CNBC: Friday Close
Spot Vix fell a full eight percent on Friday, as hopes in a China trade deal sparked higher prices. Whether such hopes are justified will be revealed in short order. No doubt the recovery adds pressure to both sides to follow through with a reasonable negotiation process.
Thoughts On Volatility
Quite a rally that we've witnessed! Spot VIX was up around 36 at that time, and now is seeking new and lower ground in the low-to-mid teens just two months later.
Many take the view that vol gets crushed when equity prices rise. I think that can be true, but it can also be just as true that stocks rise because volatility is falling. After all, if volatility is a way of gauging risk, then lower vol should in fact justify higher price tags on stocks.
If that is so, the greater question may be whether last quarter's madness was some kind of grand spoof or panic attack. Who is to say that the volatility could resurface on short notice? Incidentally, vol did calm considerably between mid-May and late-September of last year, and then returned with a vengeance. How likely is a redo?
Much of the earnings outlooks are less than sanguine for US companies. Depending on which multiple measures you use, index valuations range from reasonable (e.g. 12-month forward operating) to egregious (e.g. price-sales).
If stocks are priced for moderate outcomes, then the dimming outlook for earnings is not so problematic. If on the other hand the market deems that stocks are quite pricey, then a difficult period may be in the offing.
This is frequently a misunderstood idea as it relates to vol: that when implied volatility is high, it is accounting for extreme bad and good scenarios to play out. Pure vol is just pricing in the breadth of different possibilities in percentage terms.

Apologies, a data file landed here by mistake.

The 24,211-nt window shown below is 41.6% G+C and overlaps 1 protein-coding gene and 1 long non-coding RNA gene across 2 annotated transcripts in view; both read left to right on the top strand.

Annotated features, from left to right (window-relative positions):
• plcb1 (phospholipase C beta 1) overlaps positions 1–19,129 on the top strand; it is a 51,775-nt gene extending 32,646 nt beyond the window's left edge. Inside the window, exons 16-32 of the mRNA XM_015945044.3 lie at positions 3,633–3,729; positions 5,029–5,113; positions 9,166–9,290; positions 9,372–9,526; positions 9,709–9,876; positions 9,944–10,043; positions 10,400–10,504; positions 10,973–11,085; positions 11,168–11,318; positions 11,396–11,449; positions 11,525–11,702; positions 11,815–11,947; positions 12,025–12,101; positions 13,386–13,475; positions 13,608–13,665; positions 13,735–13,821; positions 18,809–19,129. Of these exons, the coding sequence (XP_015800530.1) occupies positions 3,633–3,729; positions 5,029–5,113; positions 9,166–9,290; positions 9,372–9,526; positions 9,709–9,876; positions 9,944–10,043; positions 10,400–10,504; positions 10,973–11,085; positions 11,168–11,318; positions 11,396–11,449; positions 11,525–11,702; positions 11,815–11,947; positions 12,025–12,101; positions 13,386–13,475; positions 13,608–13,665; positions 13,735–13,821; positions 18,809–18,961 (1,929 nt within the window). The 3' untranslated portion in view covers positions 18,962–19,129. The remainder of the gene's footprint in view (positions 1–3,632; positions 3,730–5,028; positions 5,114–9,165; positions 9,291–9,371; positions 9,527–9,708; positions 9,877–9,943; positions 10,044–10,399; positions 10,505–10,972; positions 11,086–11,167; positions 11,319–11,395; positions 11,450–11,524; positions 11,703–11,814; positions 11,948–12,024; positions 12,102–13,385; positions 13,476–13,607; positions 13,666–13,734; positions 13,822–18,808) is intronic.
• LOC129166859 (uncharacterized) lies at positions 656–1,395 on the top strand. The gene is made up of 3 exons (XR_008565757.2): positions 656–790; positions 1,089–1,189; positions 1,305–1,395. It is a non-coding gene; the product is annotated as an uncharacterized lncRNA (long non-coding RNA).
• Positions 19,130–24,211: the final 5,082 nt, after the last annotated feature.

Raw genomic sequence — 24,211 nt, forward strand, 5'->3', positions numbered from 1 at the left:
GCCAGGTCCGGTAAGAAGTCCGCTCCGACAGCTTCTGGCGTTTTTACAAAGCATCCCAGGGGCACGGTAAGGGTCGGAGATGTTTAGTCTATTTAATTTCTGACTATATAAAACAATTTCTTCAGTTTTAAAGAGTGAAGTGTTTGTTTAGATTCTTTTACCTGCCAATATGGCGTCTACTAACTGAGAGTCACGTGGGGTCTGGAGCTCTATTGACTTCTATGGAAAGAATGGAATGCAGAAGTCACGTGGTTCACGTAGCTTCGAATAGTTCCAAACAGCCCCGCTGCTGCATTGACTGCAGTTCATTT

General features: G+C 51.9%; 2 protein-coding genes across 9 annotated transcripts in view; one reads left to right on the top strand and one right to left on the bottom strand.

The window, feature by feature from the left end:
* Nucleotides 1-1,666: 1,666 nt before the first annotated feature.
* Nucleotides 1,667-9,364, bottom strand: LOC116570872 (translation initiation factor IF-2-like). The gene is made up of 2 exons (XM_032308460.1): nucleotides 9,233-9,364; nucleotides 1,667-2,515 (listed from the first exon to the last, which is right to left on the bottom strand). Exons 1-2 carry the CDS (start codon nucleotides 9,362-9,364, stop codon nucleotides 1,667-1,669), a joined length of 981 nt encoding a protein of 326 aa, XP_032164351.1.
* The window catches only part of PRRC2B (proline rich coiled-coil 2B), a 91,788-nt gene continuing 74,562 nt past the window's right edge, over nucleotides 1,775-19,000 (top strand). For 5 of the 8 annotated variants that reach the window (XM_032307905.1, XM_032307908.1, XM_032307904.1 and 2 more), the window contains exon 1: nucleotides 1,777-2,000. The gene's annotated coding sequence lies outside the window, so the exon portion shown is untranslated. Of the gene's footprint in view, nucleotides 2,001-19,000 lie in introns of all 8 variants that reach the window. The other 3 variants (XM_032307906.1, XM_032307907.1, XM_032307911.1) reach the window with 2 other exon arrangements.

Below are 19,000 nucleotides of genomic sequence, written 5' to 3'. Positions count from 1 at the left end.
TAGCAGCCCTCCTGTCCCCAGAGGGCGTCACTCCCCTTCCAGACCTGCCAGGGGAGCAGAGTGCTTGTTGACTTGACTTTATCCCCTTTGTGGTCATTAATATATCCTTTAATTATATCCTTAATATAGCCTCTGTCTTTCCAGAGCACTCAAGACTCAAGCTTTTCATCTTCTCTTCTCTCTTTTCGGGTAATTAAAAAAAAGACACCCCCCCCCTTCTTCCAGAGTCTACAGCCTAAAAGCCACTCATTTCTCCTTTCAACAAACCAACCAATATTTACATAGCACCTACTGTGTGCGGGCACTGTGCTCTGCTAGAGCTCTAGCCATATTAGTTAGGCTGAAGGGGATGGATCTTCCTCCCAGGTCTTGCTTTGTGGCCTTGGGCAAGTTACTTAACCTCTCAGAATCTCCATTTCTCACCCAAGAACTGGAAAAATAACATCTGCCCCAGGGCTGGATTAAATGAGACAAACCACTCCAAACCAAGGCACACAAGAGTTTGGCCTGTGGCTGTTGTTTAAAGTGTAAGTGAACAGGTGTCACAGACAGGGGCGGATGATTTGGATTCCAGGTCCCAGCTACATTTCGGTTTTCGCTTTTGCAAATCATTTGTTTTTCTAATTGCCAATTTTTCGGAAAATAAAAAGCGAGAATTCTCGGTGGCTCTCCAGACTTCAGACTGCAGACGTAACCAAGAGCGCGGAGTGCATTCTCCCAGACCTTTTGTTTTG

While 18% is indeed impressive, we should use the occasion to appreciate that the vol markets got it right on December 24th.
First, let's agree that what we've witnessed in US stocks is, by any measure, a recovery, not a "recovery", with quotes. The demolition of those grizzly three weeks in December has been almost entirely unwound in both the stock and volatility markets.
As evidence, look at how the 30HV is now only a few points above the HV10. This requires a rather consistent pattern of markets saying yesterday's price was at least close to right.
As Volatility Trading mentioned in the Tweet above, contango is low, as VX doesn't want to adjust suddenly to new developments (as we'll see confirmed in the visual below). Recall that it is roll yield between the M1 and spot that is the real cause of decay for vol longs (when spot is below M1 - VXXB, UVXY, TVIX) or vol shorts (when spot is above M1 - SVXY, ZIV). By this measure, the decay to longs is considerably greater than what the M1-M2 contango presently indicates.
The VIX of VIX, which has spent the entirety of the last month below 100 (and the majority of that time below 90), still speaks to a rather rigid forward-looking front end of the VX futures curve. This indicates to me that there is still room for a drifting VX rather than a violently jerking set of outcomes.
Remember that even vol of vol is itself a symmetric concept: it predicts stability, not direction.
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Disclosure: I/we have no positions in any stocks mentioned, and no plans to initiate any positions within the next 72 hours. I wrote this article myself, and it expresses my own opinions. I am not receiving compensation for it (other than from Seeking Alpha). I have no business relationship with any company whose stock is mentioned in this article.
Additional disclosure: I actively trade the futures and options markets, potentially taking multiple positions on any given day, both long and short. I also hold a more traditional portfolio of stocks and bonds that I do not "trade". I do believe the S&P 500 is priced for poor forward-looking returns over a long timeframe, and so my trading activity centers around a negative delta for hedging purposes.